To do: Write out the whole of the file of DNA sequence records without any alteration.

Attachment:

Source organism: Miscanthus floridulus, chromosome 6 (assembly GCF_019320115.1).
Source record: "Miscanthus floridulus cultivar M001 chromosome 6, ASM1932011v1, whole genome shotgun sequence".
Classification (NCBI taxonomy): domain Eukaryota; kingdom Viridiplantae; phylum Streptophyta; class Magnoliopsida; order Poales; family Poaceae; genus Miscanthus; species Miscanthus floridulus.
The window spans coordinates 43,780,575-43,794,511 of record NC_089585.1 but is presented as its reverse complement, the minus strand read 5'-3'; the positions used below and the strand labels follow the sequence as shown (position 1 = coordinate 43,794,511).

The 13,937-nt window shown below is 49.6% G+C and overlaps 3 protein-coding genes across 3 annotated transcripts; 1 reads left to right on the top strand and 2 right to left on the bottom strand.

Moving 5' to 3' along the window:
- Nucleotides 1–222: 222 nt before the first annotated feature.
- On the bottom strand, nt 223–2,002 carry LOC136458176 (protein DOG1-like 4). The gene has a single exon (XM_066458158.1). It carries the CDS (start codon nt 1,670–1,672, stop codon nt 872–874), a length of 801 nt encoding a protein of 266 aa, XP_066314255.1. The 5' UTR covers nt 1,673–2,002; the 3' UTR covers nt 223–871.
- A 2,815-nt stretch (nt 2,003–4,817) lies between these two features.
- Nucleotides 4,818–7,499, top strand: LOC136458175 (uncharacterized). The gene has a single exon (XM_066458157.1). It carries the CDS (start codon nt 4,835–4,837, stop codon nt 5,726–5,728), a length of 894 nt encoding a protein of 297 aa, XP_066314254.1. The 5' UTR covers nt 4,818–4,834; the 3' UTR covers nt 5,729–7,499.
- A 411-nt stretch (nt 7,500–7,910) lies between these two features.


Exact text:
Source organism: Miscanthus floridulus, chromosome 6 (assembly GCF_019320115.1).
Source record: "Miscanthus floridulus cultivar M001 chromosome 6, ASM1932011v1, whole genome shotgun sequence".
Classification (NCBI taxonomy): domain Eukaryota; kingdom Viridiplantae; phylum Streptophyta; class Magnoliopsida; order Poales; family Poaceae; genus Miscanthus; species Miscanthus floridulus.
The window spans coordinates 43,780,575-43,794,511 of record NC_089585.1 but is presented as its reverse complement, the minus strand read 5'-3'; the positions used below and the strand labels follow the sequence as shown (position 1 = coordinate 43,794,511).

The 13,937-nt window shown below is 49.6% G+C and overlaps 3 protein-coding genes across 3 annotated transcripts; 1 reads left to right on the top strand and 2 right to left on the bottom strand.

Moving 5' to 3' along the window:
- Nucleotides 1–222: 222 nt before the first annotated feature.
- On the bottom strand, nt 223–2,002 carry LOC136458176 (protein DOG1-like 4). The gene has a single exon (XM_066458158.1). It carries the CDS (start codon nt 1,670–1,672, stop codon nt 872–874), a length of 801 nt encoding a protein of 266 aa, XP_066314255.1. The 5' UTR covers nt 1,673–2,002; the 3' UTR covers nt 223–871.
- A 2,815-nt stretch (nt 2,003–4,817) lies between these two features.
- Nucleotides 4,818–7,499, top strand: LOC136458175 (uncharacterized). The gene has a single exon (XM_066458157.1). It carries the CDS (start codon nt 4,835–4,837, stop codon nt 5,726–5,728), a length of 894 nt encoding a protein of 297 aa, XP_066314254.1. The 5' UTR covers nt 4,818–4,834; the 3' UTR covers nt 5,729–7,499.
- A 411-nt stretch (nt 7,500–7,910) lies between these two features.